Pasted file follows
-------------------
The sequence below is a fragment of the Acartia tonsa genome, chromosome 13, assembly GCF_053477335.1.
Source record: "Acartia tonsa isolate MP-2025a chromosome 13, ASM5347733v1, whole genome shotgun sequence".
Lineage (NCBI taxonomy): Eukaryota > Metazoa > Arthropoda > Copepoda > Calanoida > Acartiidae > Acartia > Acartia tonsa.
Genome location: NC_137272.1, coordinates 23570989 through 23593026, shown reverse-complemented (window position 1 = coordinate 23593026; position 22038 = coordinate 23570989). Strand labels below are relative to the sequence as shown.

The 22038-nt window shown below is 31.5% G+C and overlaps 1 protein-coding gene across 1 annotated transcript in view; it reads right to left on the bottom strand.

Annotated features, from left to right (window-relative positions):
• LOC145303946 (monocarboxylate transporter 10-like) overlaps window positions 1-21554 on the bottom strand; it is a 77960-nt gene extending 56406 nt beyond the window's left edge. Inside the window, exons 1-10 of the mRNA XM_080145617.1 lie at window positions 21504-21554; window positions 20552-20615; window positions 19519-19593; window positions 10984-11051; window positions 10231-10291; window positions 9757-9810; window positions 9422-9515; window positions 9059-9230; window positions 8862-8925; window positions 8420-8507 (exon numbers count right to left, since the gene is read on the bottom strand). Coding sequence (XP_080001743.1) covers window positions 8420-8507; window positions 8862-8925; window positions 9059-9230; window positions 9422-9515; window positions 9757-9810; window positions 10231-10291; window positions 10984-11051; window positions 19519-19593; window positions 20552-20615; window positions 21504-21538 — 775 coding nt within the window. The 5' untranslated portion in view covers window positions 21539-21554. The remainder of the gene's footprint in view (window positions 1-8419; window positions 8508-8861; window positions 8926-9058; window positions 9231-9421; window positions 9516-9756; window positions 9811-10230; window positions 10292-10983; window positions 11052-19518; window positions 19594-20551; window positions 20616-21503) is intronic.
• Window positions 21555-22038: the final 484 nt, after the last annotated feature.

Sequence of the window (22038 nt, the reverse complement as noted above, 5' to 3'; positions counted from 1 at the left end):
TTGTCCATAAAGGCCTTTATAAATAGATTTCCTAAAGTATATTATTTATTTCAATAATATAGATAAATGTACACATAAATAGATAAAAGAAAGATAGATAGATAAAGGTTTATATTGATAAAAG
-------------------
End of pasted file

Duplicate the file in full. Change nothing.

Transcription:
The sequence below is a fragment of the Acartia tonsa genome, chromosome 13, assembly GCF_053477335.1.
Source record: "Acartia tonsa isolate MP-2025a chromosome 13, ASM5347733v1, whole genome shotgun sequence".
Lineage (NCBI taxonomy): Eukaryota > Metazoa > Arthropoda > Copepoda > Calanoida > Acartiidae > Acartia > Acartia tonsa.
Genome location: NC_137272.1, coordinates 23570989 through 23593026, shown reverse-complemented (window position 1 = coordinate 23593026; position 22038 = coordinate 23570989). Strand labels below are relative to the sequence as shown.

The 22038-nt window shown below is 31.5% G+C and overlaps 1 protein-coding gene across 1 annotated transcript in view; it reads right to left on the bottom strand.

Annotated features, from left to right (window-relative positions):
• LOC145303946 (monocarboxylate transporter 10-like) overlaps window positions 1-21554 on the bottom strand; it is a 77960-nt gene extending 56406 nt beyond the window's left edge. Inside the window, exons 1-10 of the mRNA XM_080145617.1 lie at window positions 21504-21554; window positions 20552-20615; window positions 19519-19593; window positions 10984-11051; window positions 10231-10291; window positions 9757-9810; window positions 9422-9515; window positions 9059-9230; window positions 8862-8925; window positions 8420-8507 (exon numbers count right to left, since the gene is read on the bottom strand). Coding sequence (XP_080001743.1) covers window positions 8420-8507; window positions 8862-8925; window positions 9059-9230; window positions 9422-9515; window positions 9757-9810; window positions 10231-10291; window positions 10984-11051; window positions 19519-19593; window positions 20552-20615; window positions 21504-21538 — 775 coding nt within the window. The 5' untranslated portion in view covers window positions 21539-21554. The remainder of the gene's footprint in view (window positions 1-8419; window positions 8508-8861; window positions 8926-9058; window positions 9231-9421; window positions 9516-9756; window positions 9811-10230; window positions 10292-10983; window positions 11052-19518; window positions 19594-20551; window positions 20616-21503) is intronic.
• Window positions 21555-22038: the final 484 nt, after the last annotated feature.

Sequence of the window (22038 nt, the reverse complement as noted above, 5' to 3'; positions counted from 1 at the left end):
TTGTCCATAAAGGCCTTTATAAATAGATTTCCTAAAGTATATTATTTATTTCAATAATATAGATAAATGTACACATAAATAGATAAAAGAAAGATAGATAGATAAAGGTTTATATTGATAAAAG